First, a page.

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The relationship between transformational leadership behaviors of middle school principals, the development of learning communities, and student achievement in rural middle schools in the Mississippi Delta

Dissertation
Author: Sr. Mario R. Keys
Abstract:
The purpose of this study was to examine the relationship between transformational leadership behaviors of middle school principals and the development of learning communities in middle schools in rural areas of Mississippi. Additionally, this study examined the relationship between learning communities and student academic achievement in middle schools located in rural areas. Empirical research has not addressed the relationship between transformational leadership behaviors of principals and schools existing as learning communities, nor has research revealed a specific style of school leadership that is most suitable for fostering learning communities in schools. Data were gathered from teachers and principals of four middle schools located in rural areas. The results of this study revealed a strong, though not statistically significant, positive linear relationship between transformational leadership behaviors of the principal and learning communities in middle schools in rural areas. Moreover, a moderate but statistically insignificant relationship between learning communities and student academic achievement was also observed. The specific research questions explored in this study were: (a) Is there a relationship between the principal's rating of his or her own transformational leadership and teachers' rating of the principal's transformational leadership? (b) Is there a relationship between the teachers' ratings of their principal as a transformational leader and the teachers' ratings of their school as a learning community? (c) Is there a relationship between the teachers' ratings of their school as a learning community and their students' academic achievement? The harmonious concepts of transformational leadership and learning communities offer effective approaches for building and sustaining positive school culture and climate and increased student and teacher learning. Schools and school districts throughout the state and nation, as well as educational leadership and administration programs, might be able to use the data gained from this study to improve the quality of school leadership, the quality of teaching, increase student learning and academic achievement, and, ultimately, the quality of education offered in respective school districts and schools.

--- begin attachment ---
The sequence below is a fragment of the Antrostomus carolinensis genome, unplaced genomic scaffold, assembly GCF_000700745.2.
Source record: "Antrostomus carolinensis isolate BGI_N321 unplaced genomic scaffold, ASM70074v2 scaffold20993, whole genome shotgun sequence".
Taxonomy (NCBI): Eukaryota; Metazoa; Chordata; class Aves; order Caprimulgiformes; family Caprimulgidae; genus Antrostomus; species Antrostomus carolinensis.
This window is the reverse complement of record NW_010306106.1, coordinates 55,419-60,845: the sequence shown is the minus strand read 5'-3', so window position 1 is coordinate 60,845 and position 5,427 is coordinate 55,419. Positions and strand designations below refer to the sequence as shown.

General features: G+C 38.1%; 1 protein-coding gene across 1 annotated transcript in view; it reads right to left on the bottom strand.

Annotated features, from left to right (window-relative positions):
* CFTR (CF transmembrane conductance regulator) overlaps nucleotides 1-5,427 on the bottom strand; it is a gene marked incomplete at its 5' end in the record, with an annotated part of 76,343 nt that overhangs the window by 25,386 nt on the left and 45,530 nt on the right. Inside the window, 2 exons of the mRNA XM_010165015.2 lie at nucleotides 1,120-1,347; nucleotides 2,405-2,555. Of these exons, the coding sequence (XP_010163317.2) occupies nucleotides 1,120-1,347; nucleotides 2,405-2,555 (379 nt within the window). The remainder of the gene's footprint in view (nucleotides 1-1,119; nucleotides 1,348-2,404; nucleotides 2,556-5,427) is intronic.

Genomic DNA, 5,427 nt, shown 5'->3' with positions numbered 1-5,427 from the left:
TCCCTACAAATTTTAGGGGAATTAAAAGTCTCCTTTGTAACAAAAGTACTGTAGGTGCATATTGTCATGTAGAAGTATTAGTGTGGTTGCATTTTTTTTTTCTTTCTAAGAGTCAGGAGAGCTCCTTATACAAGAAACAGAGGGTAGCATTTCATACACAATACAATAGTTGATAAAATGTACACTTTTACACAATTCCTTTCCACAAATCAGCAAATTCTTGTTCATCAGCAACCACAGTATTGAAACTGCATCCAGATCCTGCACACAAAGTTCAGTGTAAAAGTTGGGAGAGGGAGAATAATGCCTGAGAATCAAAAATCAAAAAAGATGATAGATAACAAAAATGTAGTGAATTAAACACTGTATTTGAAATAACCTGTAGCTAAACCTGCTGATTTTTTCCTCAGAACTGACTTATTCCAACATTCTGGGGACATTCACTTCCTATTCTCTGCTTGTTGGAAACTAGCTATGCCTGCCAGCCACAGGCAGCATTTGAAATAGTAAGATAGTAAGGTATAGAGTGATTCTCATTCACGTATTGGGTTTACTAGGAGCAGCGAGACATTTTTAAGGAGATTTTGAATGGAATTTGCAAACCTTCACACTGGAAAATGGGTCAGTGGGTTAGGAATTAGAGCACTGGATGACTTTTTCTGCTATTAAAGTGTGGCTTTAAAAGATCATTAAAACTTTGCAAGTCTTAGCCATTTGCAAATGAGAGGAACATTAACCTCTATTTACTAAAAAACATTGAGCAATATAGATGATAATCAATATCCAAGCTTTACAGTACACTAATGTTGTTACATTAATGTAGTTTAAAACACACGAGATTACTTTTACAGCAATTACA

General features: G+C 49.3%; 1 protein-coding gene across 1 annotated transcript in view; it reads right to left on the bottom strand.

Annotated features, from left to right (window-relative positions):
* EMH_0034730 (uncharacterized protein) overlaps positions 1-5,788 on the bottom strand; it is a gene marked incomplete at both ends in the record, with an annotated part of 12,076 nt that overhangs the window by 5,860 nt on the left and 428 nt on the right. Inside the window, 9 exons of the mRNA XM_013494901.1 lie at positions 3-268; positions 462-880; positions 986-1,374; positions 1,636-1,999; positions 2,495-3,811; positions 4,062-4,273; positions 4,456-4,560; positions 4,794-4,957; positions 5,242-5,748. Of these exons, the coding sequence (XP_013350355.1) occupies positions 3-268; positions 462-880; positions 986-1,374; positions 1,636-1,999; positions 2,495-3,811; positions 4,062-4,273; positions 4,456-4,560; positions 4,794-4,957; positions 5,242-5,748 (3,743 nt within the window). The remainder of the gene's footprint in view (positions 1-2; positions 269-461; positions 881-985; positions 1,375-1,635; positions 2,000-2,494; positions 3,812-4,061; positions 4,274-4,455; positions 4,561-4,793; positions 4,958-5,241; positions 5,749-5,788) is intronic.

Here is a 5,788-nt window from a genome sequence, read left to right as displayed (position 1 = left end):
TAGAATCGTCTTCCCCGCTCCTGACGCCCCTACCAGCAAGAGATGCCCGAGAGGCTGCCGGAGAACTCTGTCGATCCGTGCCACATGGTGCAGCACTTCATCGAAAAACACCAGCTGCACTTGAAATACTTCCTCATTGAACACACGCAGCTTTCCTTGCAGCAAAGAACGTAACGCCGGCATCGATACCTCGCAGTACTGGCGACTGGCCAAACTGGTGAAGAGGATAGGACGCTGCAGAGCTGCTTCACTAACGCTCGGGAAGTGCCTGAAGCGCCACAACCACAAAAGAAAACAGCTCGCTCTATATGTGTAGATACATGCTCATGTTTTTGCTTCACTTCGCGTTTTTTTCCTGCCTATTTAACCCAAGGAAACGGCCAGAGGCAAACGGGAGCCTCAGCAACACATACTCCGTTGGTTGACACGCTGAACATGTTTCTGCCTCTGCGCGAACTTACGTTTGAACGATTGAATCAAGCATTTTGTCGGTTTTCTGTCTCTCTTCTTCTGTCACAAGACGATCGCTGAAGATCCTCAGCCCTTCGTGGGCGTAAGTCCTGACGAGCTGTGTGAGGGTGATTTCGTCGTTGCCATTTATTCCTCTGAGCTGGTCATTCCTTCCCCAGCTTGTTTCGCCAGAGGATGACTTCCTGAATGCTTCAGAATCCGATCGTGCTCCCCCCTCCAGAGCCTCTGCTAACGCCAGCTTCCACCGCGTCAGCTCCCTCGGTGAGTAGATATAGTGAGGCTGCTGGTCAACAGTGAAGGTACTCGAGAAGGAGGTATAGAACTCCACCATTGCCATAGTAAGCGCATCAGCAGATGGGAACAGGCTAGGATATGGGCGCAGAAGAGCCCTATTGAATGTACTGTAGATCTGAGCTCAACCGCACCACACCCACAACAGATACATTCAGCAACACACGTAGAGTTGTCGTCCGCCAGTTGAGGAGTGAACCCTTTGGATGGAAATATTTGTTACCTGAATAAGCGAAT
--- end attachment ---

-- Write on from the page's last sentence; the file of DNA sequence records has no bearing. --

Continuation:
TABLE OF CONTENTS

CHAPTER PAGE

1. INTRODUCTION...................................................................................................1

Statement of the Problem......................................................................................3 Purpose of the Study.............................................................................................5 Definition of Terms...............................................................................................6 Research Questions...............................................................................................8

2. REVIEW OF LITERATURE..................................................................................9

Origin and Definitions of Leadership....................................................................9 Historical Reflection of Leadership Research.....................................................11 Concepts of School Leadership...........................................................................13 Overview and Conceptual Development of Instructional Leadership...……….14 Moral Aspects of Leadership..............................................................................19 Overview and Conceptual Development of Transformational Leadership.........19 Behaviors and Practices of Transformational Leaders........................................22 The Effect of Transformational Leadership on Teacher Efficacy and Commitment.................................................................................................23 The Effect of Transformational Leadership on Student Learning......................30 Overview and Conceptual Development of Learning Communities..................36 How Schools Develop Learning Communities...................................................39 Benefits of Learning Communities for Teachers................................................45 Benefits of Learning Communities for Students................................................49

3. METHODOLOGY................................................................................................52

Participants..........................................................................................................53 Procedures...........................................................................................................54 Instrumentation...................................................................................................57 Data Analysis......................................................................................................61 Limitations..........................................................................................................65

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4. FINDINGS.............................................................................................................66